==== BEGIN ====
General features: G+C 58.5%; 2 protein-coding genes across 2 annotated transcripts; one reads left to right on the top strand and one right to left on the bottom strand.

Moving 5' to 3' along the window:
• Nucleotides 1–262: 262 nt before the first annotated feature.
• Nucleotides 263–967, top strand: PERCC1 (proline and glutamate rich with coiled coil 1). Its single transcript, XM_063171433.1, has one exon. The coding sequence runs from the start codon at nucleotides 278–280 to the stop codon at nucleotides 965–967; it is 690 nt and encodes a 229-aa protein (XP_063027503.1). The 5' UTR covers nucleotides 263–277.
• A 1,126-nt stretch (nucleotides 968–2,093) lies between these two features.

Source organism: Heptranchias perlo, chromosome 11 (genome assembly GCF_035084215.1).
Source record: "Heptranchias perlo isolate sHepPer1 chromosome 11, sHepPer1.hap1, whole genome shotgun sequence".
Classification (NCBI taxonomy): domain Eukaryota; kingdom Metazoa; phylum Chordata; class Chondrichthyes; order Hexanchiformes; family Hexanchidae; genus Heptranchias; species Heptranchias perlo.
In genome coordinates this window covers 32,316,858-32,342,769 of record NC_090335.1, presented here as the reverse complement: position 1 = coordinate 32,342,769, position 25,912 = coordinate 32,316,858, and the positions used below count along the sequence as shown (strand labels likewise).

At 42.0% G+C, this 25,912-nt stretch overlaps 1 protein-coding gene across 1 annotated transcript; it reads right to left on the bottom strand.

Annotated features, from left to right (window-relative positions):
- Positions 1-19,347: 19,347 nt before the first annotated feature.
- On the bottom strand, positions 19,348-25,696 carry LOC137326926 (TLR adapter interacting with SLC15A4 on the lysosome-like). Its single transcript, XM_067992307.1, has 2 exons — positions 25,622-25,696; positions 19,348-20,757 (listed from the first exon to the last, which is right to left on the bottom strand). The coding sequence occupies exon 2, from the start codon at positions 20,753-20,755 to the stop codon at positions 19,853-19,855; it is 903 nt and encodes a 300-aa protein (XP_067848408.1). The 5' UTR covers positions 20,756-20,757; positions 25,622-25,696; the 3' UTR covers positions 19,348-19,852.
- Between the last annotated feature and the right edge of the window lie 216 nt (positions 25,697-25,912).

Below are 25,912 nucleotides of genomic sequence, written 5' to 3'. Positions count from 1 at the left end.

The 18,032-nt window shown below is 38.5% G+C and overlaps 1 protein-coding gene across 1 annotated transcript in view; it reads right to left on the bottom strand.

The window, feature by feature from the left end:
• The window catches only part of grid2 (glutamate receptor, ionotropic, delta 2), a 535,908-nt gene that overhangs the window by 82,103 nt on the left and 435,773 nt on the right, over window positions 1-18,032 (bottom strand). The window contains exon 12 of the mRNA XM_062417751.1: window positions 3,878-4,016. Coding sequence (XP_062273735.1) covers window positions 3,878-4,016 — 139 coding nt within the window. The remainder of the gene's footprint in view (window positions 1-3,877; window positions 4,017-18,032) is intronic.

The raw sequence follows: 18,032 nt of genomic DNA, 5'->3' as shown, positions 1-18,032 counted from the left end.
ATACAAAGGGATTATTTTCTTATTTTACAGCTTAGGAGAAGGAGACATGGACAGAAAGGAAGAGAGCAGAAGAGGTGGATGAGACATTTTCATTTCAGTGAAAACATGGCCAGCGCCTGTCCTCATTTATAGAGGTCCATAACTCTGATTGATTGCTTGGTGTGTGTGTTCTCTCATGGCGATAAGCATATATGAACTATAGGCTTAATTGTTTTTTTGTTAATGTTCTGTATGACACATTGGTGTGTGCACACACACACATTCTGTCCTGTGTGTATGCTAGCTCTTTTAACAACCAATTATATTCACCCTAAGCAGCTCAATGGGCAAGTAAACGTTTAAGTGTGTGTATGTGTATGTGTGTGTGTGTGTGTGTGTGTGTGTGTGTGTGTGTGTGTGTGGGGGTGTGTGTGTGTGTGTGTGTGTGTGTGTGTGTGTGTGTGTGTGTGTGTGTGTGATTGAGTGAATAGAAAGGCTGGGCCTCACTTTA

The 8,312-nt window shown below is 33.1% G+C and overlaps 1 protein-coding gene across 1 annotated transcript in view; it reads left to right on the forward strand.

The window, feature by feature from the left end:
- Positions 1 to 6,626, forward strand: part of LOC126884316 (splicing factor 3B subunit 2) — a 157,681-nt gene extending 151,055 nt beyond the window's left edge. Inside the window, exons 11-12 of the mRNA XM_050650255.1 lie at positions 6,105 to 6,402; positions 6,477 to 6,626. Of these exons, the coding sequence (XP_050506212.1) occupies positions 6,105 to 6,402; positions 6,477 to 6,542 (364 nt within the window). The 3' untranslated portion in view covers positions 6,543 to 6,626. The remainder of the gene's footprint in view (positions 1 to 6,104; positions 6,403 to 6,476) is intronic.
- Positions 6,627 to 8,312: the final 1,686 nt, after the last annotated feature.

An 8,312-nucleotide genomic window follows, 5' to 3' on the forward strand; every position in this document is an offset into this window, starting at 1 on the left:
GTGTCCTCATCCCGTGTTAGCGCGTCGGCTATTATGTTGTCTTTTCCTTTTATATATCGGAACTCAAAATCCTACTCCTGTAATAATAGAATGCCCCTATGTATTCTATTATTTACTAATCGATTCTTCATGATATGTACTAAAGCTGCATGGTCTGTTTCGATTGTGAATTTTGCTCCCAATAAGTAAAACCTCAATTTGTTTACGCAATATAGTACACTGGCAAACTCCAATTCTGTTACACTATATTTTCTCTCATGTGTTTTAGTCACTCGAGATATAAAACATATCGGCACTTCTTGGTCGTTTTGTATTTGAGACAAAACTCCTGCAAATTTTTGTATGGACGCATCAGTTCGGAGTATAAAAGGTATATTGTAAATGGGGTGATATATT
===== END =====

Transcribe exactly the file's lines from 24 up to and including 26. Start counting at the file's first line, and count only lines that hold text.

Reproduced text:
- Positions 6,627 to 8,312: the final 1,686 nt, after the last annotated feature.

An 8,312-nucleotide genomic window follows, 5' to 3' on the forward strand; every position in this document is an offset into this window, starting at 1 on the left:
GTGTCCTCATCCCGTGTTAGCGCGTCGGCTATTATGTTGTCTTTTCCTTTTATATATCGGAACTCAAAATCCTACTCCTGTAATAATAGAATGCCCCTATGTATTCTATTATTTACTAATCGATTCTTCATGATATGTACTAAAGCTGCATGGTCTGTTTCGATTGTGAATTTTGCTCCCAATAAGTAAAACCTCAATTTGTTTACGCAATATAGTACACTGGCAAACTCCAATTCTGTTACACTATATTTTCTCTCATGTGTTTTAGTCACTCGAGATATAAAACATATCGGCACTTCTTGGTCGTTTTGTATTTGAGACAAAACTCCTGCAAATTTTTGTATGGACGCATCAGTTCGGAGTATAAAAGGTATATTGTAAATGGGGTGATATATT